History

hfl-historicalIn 1895, the Hebrew Free Loan of Detroit had its beginnings in the back room of a shoemaker’s store. Ten men, all from different vocations, pledged $50 each and began to lend out money, mostly to peddlers needing merchandise and to others for purchasing coal for heating.

These men anticipated the large wave of immigration that was on the horizon. The 10 men who started HFL conducted the interviews, administered the loans, and were responsible for collecting monies owed. They incorporated with a state charter under the name Gmilith Chasudim (Acts of Loving Kindness). The loan amounts were in the $5-$25 range. They raised funds by accepting donations and receiving bequests. In 1908, $900 was raised by hosting a dance ball. By the turn of the century, HFL started to have formal meetings with handwritten minutes, which have been preserved. Officers and directors were elected. In addition to making loans for many domestic purposes, HFL was effective in every wave of immigration to come to Detroit: the German Jews during the late ’30s, the Displaced Persons after World War II, the Hungarian and Iranian Jews in the ’50s and ’60s, and the large waves of Russian Jews.

The first priorities for these newcomers were loans to retrieve their baggage. The second priority was transportation. Detroit had grown so large that it was impossible for people to look for work without a car. The third priority was for a security deposit for housing.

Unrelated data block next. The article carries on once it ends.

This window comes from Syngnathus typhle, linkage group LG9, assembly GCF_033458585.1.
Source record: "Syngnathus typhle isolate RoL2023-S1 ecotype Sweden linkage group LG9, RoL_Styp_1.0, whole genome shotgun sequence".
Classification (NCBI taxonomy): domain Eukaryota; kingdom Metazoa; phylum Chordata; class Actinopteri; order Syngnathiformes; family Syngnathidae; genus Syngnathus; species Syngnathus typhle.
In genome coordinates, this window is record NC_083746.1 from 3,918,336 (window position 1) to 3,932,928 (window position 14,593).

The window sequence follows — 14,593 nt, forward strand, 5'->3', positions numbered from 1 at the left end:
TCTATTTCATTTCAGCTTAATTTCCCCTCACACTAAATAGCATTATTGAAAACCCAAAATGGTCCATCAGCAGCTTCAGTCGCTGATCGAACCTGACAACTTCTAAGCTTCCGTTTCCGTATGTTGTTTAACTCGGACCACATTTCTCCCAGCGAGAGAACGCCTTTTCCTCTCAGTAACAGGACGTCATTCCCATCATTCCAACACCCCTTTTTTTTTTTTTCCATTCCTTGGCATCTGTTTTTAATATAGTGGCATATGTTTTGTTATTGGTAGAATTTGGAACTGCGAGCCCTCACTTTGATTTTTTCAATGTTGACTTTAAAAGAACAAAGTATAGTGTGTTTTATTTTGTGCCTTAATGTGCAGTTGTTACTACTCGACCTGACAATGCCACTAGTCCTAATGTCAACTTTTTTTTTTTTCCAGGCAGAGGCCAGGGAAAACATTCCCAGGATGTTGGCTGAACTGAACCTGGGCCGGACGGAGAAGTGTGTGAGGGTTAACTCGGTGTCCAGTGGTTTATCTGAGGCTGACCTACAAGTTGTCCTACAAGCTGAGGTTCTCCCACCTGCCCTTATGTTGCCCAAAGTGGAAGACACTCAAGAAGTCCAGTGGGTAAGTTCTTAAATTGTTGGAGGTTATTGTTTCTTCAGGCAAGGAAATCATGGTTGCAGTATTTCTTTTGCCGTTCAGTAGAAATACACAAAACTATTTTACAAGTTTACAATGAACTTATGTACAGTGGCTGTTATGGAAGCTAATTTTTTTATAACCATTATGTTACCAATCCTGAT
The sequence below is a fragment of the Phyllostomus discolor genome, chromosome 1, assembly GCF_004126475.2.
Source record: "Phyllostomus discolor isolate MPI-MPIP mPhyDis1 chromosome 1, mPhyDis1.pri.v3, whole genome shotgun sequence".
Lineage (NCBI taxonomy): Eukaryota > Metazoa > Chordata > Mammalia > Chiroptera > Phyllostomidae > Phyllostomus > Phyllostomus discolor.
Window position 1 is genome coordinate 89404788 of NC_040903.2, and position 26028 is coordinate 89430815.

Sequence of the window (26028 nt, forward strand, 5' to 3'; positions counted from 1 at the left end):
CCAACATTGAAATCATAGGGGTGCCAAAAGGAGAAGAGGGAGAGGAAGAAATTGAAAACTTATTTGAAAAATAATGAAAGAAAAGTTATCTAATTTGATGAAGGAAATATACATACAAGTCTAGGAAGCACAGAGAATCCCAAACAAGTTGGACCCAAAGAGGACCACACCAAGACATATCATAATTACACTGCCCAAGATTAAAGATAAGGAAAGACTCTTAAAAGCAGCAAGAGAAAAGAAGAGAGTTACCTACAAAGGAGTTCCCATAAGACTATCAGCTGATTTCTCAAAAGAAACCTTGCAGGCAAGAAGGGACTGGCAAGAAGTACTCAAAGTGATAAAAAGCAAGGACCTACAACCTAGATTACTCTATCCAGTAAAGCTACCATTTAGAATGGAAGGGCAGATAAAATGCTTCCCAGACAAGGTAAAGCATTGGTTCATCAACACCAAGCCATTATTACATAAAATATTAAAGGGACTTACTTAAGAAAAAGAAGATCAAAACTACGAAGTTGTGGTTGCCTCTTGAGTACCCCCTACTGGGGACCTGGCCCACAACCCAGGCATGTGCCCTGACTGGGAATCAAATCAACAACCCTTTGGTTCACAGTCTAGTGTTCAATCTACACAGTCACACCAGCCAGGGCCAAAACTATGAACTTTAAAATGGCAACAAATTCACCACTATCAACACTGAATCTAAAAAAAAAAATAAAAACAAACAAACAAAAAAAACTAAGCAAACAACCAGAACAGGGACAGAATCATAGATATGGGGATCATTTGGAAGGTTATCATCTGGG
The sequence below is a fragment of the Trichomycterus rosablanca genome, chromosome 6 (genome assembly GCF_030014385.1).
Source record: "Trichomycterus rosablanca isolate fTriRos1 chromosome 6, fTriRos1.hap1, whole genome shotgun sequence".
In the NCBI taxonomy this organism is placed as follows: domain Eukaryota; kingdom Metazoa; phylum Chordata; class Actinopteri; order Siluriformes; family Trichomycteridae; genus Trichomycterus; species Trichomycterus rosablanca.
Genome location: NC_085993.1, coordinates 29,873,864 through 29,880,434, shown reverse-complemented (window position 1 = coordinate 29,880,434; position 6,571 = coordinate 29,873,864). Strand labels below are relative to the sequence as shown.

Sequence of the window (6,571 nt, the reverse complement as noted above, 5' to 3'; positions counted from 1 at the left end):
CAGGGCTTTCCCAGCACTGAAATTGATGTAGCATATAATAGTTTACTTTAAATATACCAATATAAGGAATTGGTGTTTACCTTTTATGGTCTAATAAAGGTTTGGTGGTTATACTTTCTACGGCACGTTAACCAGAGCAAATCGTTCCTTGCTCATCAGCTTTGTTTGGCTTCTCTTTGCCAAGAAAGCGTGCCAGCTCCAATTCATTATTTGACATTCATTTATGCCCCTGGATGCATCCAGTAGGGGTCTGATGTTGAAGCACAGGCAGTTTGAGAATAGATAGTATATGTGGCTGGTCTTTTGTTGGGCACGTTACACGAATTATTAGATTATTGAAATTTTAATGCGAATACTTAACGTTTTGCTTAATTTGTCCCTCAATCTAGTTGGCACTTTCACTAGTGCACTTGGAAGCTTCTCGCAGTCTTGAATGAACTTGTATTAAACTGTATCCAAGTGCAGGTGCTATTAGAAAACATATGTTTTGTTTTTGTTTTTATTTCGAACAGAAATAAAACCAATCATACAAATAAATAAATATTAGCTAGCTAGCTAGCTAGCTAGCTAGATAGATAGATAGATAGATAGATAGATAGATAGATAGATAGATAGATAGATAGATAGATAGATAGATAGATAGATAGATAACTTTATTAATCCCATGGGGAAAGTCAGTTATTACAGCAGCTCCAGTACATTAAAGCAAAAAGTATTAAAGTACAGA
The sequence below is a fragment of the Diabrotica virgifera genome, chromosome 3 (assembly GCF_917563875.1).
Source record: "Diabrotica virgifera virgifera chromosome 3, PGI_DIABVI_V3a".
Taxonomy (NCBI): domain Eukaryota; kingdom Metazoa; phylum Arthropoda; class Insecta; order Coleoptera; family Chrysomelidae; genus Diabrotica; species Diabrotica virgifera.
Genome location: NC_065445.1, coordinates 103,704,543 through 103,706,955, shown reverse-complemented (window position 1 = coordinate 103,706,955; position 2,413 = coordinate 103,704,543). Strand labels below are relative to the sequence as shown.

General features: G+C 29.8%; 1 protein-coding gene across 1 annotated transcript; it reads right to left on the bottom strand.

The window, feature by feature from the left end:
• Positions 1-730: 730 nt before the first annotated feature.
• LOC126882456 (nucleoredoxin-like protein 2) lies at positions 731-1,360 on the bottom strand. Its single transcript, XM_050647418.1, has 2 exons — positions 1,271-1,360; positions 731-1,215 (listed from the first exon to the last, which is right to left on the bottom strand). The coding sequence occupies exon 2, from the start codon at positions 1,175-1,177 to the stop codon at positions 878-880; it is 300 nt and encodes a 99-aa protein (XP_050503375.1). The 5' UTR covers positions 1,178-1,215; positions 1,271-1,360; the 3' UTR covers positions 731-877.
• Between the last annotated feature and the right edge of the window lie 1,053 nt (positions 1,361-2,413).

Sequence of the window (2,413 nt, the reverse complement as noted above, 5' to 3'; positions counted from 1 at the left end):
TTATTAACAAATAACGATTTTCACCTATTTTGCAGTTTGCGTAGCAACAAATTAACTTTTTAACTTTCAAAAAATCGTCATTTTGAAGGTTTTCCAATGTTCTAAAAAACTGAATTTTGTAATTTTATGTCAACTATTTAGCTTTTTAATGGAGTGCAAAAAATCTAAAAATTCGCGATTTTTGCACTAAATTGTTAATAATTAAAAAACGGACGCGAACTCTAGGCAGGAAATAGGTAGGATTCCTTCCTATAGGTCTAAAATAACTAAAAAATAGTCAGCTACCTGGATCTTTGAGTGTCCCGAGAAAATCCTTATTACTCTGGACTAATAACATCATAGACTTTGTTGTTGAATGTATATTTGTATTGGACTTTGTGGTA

HFL instituted loan programs for all of these priorities. Thirty years ago, HFL Detroit was one of the founding members of the International Association of Jewish Free Loans (IAJFL) and brought together Free Loan Associations from the United States, Canada, Israel and Australia. Through this affiliation, HFL has been able to learn from and share with others about new loan programs and best practices. About 10 years ago, HFL branched out to Michigan cities outside the tri-county area, providing services to those communities as well.

Today, of course, the issues are different and financial needs are much greater. Now we help first-generation Americans pay for college, couples afford an expensive adoption or fertility process, individuals who have recently been laid off to manage their bills, and the start of new business ventures. More than 98 percent of our loans are repaid; a great number of loan recipients become donors who do their part to help sustain the work of Hebrew Free Loan.